3 years ago

Peptide-Based Scaffolds Support Human Cortical Progenitor Graft Integration to Reduce Atrophy and Promote Functional Repair in a Model of Stroke

Peptide-Based Scaffolds Support Human Cortical Progenitor Graft Integration to Reduce Atrophy and Promote Functional Repair in a Model of Stroke
Richard J. Williams, Stuart McDougall, Clare L. Parish, Fahad A. Somaa, Jessica A. Kauhausen, Ting-Yi Wang, David R. Nisbet, Haoyao Guo, Jonathan C. Niclis, Lachlan H. Thompson, Kiara F. Bruggeman

Summary

Stem cell transplants offer significant hope for brain repair following ischemic damage. Pre-clinical work suggests that therapeutic mechanisms may be multi-faceted, incorporating bone-fide circuit reconstruction by transplanted neurons, but also protection/regeneration of host circuitry. Here, we engineered hydrogel scaffolds to form "bio-bridges" within the necrotic lesion cavity, providing physical and trophic support to transplanted human embryonic stem cell-derived cortical progenitors, as well as residual host neurons. Scaffolds were fabricated by the self-assembly of peptides for a laminin-derived epitope (IKVAV), thereby mimicking the brain's major extracellular protein. Following focal ischemia in rats, scaffold-supported cell transplants induced progressive motor improvements over 9 months, compared to cell- or scaffold-only implants. These grafts were larger, exhibited greater neuronal differentiation, and showed enhanced electrophysiological properties reflective of mature, integrated neurons. Varying graft timing post-injury enabled us to attribute repair to both neuroprotection and circuit replacement. These findings highlight strategies to improve the efficiency of stem cell grafts for brain repair.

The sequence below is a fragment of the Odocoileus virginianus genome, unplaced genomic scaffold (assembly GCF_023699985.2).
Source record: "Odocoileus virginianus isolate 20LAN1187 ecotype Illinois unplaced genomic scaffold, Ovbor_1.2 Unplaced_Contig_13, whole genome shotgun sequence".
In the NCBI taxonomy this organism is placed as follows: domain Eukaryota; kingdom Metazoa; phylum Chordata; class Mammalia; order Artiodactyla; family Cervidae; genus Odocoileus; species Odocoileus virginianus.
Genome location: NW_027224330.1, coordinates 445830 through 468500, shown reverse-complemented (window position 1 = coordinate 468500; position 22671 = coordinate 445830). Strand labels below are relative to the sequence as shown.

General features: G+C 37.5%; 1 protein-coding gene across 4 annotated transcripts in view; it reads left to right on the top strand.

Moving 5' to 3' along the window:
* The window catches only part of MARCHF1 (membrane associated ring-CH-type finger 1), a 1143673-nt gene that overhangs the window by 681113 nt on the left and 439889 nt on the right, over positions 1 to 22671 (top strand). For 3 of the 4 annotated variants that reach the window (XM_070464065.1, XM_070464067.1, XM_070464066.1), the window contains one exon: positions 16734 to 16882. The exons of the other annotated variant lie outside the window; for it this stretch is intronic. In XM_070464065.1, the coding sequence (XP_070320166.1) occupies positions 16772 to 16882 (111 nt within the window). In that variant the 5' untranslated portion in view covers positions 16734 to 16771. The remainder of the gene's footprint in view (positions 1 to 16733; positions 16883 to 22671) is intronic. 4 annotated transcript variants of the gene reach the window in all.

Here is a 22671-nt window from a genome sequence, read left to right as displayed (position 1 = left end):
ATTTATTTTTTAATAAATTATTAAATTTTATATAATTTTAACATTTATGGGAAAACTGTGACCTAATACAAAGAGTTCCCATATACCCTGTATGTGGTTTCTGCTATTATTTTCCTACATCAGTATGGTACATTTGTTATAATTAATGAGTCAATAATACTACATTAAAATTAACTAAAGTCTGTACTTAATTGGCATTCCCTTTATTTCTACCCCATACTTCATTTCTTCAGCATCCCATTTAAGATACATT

Publisher URL: http://www.cell.com/cell-reports/fulltext/S2211-1247(17)31062-8

DOI: 10.1016/j.celrep.2017.07.069

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